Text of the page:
As Christmas commercials start to appear on our screens Sophie Knight analyses art in advertising
Christmas is imminent. What with John Lewis’ cutesy animals prancing around a tastefully decorated tree and Coca Cola’s Father Christmas campaigning for compassion, the urges to adorn my room with tinsel are becoming harder and harder to ignore. John Lewis is a master of the Christmas advert and this year’s Bear and Hare storyline is no exception. Accompanied by Lily Allen’s poignant rendition of Keane’s ‘Somewhere Only We Know’, the display of friendship between the two protagonists would make even the Grinch’s heart of ice melt into a puddle of rainbows and flowers and marshmallows. If you haven’t seen it yet, go. Now.
Not since the age of five, okay maybe fifteen, have I been so tempted to buy a cuddly Bear/Hare toy – what has the advert done to me?! Advertising is an art, and a sneaky one at that, but is it art itself?
Much can pass off as art these days, take Tracey Emin’s My Bed for example. It seems that if the artist wants the piece to be considered art, then it will be. Behind the façade of fox cubs unwrapping presents and snow-clad bridges the John Lewis advert has a purpose too, and no, though it pains me to say it, it is not to rouse Christmas cheer, but actually to increase sales.
We could get all philosophical about the purpose of art; is it to be beautiful, depict a scene, provoke an argument or heal as therapy? Nobody really knows. Again I could debate about what exactly art is: a representation of skill and creativity, a craft or thing of beauty. Similarly, nobody really knows. An advert may not be considered ‘fine art’ but it is made up of artistic elements. The old-fashioned line drawing animations of the John Lewis Christmas advert were created by the same artists who worked with The Lion King animations, and surely illustrators are artists, making their creations art? Then again, if this was the case, cartoons, logos, greetings card and book covers would all be considered art.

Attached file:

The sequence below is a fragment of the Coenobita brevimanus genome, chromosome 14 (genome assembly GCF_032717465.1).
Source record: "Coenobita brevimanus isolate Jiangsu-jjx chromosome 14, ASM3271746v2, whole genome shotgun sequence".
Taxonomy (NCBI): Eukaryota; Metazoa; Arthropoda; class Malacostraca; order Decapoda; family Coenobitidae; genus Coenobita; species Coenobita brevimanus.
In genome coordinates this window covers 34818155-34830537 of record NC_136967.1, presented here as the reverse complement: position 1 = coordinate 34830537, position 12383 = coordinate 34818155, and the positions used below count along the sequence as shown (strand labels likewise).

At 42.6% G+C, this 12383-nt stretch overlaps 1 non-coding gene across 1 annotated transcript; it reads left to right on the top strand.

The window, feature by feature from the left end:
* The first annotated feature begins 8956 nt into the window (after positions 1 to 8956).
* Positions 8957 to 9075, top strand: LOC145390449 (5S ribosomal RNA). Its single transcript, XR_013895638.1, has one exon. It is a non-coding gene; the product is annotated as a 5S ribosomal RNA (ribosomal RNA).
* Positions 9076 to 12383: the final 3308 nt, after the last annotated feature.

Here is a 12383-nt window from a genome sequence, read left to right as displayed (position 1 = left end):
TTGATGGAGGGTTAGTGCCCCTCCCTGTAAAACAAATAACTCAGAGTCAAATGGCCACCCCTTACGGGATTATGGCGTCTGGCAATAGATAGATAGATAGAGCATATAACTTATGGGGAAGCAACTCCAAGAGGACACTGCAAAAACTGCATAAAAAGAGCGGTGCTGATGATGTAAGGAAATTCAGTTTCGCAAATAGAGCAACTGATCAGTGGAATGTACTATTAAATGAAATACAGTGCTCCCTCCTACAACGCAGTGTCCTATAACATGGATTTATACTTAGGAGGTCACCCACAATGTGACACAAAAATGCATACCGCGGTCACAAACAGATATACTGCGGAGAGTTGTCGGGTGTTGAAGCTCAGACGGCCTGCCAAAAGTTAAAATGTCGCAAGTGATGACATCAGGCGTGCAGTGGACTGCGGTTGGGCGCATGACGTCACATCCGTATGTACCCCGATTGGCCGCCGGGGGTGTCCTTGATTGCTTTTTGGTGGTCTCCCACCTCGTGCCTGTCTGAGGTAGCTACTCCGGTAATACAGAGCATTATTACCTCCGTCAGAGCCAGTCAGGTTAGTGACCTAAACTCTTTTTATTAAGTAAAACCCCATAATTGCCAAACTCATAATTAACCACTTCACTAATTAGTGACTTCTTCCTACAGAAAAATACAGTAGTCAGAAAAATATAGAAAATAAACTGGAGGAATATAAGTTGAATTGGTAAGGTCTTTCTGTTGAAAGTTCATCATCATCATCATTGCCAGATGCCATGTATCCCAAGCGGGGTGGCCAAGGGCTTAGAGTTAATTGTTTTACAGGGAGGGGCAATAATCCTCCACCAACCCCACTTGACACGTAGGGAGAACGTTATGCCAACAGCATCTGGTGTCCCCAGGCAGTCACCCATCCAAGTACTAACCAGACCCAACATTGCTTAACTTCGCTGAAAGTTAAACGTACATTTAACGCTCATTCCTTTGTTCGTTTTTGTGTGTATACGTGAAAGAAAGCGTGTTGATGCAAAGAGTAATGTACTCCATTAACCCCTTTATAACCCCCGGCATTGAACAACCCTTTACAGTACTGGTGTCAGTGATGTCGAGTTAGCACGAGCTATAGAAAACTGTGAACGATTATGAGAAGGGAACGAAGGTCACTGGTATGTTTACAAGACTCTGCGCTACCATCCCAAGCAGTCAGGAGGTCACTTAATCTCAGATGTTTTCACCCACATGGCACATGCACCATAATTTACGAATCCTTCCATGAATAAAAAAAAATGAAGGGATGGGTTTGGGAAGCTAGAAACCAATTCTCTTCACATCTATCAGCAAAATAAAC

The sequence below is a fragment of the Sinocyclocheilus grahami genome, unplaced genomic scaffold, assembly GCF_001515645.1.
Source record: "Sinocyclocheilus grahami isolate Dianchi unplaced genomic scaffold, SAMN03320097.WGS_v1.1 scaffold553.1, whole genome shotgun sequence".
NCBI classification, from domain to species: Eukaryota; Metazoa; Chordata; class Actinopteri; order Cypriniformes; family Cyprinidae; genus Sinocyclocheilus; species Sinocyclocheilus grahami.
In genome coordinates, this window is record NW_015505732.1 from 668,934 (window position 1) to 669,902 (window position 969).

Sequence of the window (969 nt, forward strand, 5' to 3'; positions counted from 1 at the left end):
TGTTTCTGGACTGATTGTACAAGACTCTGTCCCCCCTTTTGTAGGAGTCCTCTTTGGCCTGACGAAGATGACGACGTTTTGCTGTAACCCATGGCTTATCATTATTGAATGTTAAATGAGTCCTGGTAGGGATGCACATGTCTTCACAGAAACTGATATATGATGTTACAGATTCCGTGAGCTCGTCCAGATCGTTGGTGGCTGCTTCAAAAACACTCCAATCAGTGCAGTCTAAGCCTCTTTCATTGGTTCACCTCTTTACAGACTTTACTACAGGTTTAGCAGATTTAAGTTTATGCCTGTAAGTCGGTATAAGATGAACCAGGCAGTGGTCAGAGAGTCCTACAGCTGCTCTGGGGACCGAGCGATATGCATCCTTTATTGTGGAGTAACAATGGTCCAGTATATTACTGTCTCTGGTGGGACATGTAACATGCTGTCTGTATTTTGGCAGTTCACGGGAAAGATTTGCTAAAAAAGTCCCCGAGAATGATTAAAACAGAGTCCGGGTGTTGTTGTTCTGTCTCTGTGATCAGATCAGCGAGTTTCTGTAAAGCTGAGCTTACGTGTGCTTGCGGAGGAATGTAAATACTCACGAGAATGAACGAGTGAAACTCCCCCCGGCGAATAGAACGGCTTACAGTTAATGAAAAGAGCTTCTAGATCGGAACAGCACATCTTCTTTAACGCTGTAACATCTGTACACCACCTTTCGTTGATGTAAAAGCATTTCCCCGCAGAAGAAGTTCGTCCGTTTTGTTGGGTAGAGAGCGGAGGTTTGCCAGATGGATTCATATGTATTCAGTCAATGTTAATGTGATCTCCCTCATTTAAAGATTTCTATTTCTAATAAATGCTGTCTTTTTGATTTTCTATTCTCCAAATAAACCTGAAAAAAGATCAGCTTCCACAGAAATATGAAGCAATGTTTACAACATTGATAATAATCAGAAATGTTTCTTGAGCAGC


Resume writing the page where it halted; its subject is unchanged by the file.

The art of advertising stems from the creativity demonstrated in making audiences remember the brand. It is in the captivation and enticement of the viewer. Successful adverts seduce us with lulling tunes, endearing characters and touching plots and before we have time to regain our wits we have purchased three rolls of bear-emblazoned wrapping paper, a hare onsie and a few casserole dishes – none of which I actually needed.
We are also all suckers for a good story and John Lewis have been cunning in targeting this weakness. In the advert, as the Bear departs across the bridge, I, like the Hare, watched after him with increasing despair. This anguish could only be quelled with the Bear’s reappearance as he saunters over the hill with a warm glow in his eyes, the music peaks and all is good again. The Hare’s present is revealed and I am gripped with pride for the clever little bunny. The acknowledgement then comes that the Hare is not real, I am watching an advert, and I have been manipulated.
If art is art for its ability to make us feel a certain way as pre-planned by the artist, then maybe, in the same way as a painting, classic book or landmark piece of music can be considered art… an advert must be too.
Check out the making of the advert:
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